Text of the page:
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  1. #1

    Question

    I have a detailed question please bear with me. I have a Trane XL 90 model TDC060B930AC furnace (downflow/horizontal). With a matching XE 800 model TTJ724A100BO A/C condenser unit. The evaporator unit sits bellow the furnace. The air intake is on my ceiling and the coil sits on a raised duct system, which sits on the floor (cement slap construction). The duct system then returns up into the attic. Once in the attic, each room is feed and the air is blown down from the ceiling vents. My opinion is that there was no planning with this set up. It should of just been an upflow to start with.

    I want to move the furnace into my attic. I want to draw the return air from the floor, through a duct, to the attic. Then, have the furnace blow the air through the ceiling.
    The return air draw for the furnace is 17” x 20 ¼”, drawing about 1200 CFM. My confusion starts here. The hole coming out of the furnace is only 14 ¼” x 16 ½”, which is sitting right on top of the A/C coil. The A/C coil openings on both sides are 17” x 20 ¼”, same as the return air. Problem is, the air is only in direct contact with half of the coil. 3” on the sides and 4” on one end is missed.

    Here’s the question(s); Couldn’t I mount the A/C coil in the return duct before it goes into the attic? Electric furnaces and Air Handlers have the A/C coil mounted before the blower. They draw the air through them instead of blowing the air through them. If the blower, blows 1200 CFM through it, then isn’t it safe to figure the it has to Draw 1200 CFM? If the return air duct was sealed air tight except through the return filter. The duct insulated on the inside and on the out side. Wouldn’t this work just as well or good as the coil mounted on the outlet side of the furnace? Plus I would have all of the air going through the coil instead of just 2/3eds.

    The system is a good quality and working system 92%+AFUE, although the A/C is only SEER 10. I haven’t discussed this idea with a contractor as of yet. I don’t want to sound stupid or be taken . With the way that it’s set up now I have questions of reliability for the craftsmen in this area. My reasoning for this set up are for easier access to the freon lines, charging, checking Superheat. The freon lineset wouldn’t need an oil trap, condensation blockage wouldn’t destroy my ceiling and the A/C coil would have total air flow through.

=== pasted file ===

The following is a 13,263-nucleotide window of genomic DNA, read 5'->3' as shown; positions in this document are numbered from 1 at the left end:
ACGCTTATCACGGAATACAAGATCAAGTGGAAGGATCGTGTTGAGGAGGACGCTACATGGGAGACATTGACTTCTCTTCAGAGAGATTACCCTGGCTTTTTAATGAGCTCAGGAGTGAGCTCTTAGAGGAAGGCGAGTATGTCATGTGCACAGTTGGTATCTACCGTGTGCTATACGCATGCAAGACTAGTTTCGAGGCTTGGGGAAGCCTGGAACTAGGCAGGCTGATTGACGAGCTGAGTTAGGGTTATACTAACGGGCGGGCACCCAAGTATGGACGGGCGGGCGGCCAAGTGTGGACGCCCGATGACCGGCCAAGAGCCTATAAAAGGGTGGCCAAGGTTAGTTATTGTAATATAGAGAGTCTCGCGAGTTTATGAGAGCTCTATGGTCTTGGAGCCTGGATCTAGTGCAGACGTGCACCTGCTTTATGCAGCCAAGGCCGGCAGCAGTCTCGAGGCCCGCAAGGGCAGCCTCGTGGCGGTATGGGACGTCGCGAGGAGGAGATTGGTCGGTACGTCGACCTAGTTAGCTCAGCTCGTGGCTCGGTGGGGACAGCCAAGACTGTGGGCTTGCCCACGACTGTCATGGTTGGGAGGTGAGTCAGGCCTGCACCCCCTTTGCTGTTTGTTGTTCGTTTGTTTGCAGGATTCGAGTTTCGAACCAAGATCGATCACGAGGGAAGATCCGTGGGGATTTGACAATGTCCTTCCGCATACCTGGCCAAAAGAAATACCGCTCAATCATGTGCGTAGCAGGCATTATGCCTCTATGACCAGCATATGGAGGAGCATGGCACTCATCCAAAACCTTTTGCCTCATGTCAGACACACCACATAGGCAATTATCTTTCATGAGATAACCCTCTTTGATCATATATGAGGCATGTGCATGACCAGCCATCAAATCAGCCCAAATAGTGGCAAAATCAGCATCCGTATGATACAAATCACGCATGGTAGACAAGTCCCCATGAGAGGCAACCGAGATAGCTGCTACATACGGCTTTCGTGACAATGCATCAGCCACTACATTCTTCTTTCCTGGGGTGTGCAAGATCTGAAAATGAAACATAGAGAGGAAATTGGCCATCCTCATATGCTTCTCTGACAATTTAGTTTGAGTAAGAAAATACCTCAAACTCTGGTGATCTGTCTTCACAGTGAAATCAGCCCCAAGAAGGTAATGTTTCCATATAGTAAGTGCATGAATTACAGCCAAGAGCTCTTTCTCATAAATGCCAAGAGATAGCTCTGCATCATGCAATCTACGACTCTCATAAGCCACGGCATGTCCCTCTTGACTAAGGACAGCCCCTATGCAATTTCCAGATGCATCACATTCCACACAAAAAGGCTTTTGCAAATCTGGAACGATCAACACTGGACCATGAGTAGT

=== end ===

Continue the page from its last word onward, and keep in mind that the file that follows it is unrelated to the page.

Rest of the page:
I would like to make my own decisions of the work I want done before I contract someone to do it.

    Any replies are welcome, thank you for your time.

  2. #2
    Join Date
    Oct 2006
    Posts
    42
    The air handlers don't have a heat exchanger, you don't want to pull moist air through the heat exchanger.If you want the system in the attic it will have to have a-coil on the supply side.If you put the furnace in the attic you will have to worry about it freezing.Call a contractor and have them tell you your options.

  3. #3
    Join Date
    Aug 2004
    Location
    North Richland Hills, Texas
    Posts
    14,915
    Having the evaperator coil on the return end of a gas furnace will cause condensation inside the heat exchanger in the cooling mode. The coil always needs to be on the supply end of the furnace.
    If more government is the answer, then it's a really stupid question.

  4. #4
    Join Date
    Nov 2005
    Posts
    104
    The coil must be after the furnace or the moist air will rust out your heat exchanger. Are you saying that you have a downflow on a slab. is there ductwork in the slab? Downflows are typically used when the supply duct is in the floor below the furnace. It sounds like you have a downflow for no reason. If that's the case wait until you need to replace it and put an upflow in its place and modify the ductwork. You will get better airflow and you won't have to relocate everything. ductwork, gas, electrical, drains,flue pipes, copper, build a platform, attic access big enough for the unit, filter change, service ability...efficiency in unconditioned space, blah, blah,blah.

  5. #5
    Good points, never thought about the heat exchanger rusting. Yes a downflow on a slab with the duct work on top NOT in the slab. Freezing, you talking about the furnace condensation drain line. The A/C wouldn’t be on in the winter to freeze. Yes there’s lots of room up there. I need the room in the house for a second bath. I’ll shop around for a contractor, see I would of sounded stupid. Thanks.

  6. #6
    Join Date
    Sep 2001
    Location
    Vancouver Canada
    Posts
    996
    Bite the bullet, if you are going to all the trouble to put your unit in the attic, put the correct furnace or airhandler with it. Using a downflow furnace on a slab setup is just plain dumb. What happened in this install? Did someone have a left over furnace or a used one from somewhere?
    "Go big or Go Home"

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